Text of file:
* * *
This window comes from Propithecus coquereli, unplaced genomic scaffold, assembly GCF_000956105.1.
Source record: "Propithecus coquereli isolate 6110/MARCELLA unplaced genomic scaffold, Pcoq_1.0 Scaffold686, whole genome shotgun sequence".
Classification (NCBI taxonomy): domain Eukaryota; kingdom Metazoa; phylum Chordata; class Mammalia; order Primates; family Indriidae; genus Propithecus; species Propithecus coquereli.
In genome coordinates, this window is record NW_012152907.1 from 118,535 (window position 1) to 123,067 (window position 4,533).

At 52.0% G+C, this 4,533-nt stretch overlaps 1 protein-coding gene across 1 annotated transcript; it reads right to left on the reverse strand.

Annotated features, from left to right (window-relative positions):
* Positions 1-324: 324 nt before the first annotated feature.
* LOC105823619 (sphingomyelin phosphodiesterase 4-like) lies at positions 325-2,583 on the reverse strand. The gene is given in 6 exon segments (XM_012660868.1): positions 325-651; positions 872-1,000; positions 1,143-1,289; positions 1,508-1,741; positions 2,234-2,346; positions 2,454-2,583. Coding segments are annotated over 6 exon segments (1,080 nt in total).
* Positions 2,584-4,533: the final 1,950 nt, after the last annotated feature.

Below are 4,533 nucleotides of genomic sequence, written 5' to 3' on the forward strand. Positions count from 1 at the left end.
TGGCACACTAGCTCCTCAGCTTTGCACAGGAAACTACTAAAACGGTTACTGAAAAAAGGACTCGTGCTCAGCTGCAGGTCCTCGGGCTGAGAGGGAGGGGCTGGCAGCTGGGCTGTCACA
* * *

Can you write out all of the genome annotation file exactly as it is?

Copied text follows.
This window comes from Propithecus coquereli, unplaced genomic scaffold, assembly GCF_000956105.1.
Source record: "Propithecus coquereli isolate 6110/MARCELLA unplaced genomic scaffold, Pcoq_1.0 Scaffold686, whole genome shotgun sequence".
Classification (NCBI taxonomy): domain Eukaryota; kingdom Metazoa; phylum Chordata; class Mammalia; order Primates; family Indriidae; genus Propithecus; species Propithecus coquereli.
In genome coordinates, this window is record NW_012152907.1 from 118,535 (window position 1) to 123,067 (window position 4,533).

At 52.0% G+C, this 4,533-nt stretch overlaps 1 protein-coding gene across 1 annotated transcript; it reads right to left on the reverse strand.

Annotated features, from left to right (window-relative positions):
* Positions 1-324: 324 nt before the first annotated feature.
* LOC105823619 (sphingomyelin phosphodiesterase 4-like) lies at positions 325-2,583 on the reverse strand. The gene is given in 6 exon segments (XM_012660868.1): positions 325-651; positions 872-1,000; positions 1,143-1,289; positions 1,508-1,741; positions 2,234-2,346; positions 2,454-2,583. Coding segments are annotated over 6 exon segments (1,080 nt in total).
* Positions 2,584-4,533: the final 1,950 nt, after the last annotated feature.

Below are 4,533 nucleotides of genomic sequence, written 5' to 3' on the forward strand. Positions count from 1 at the left end.
TGGCACACTAGCTCCTCAGCTTTGCACAGGAAACTACTAAAACGGTTACTGAAAAAAGGACTCGTGCTCAGCTGCAGGTCCTCGGGCTGAGAGGGAGGGGCTGGCAGCTGGGCTGTCACA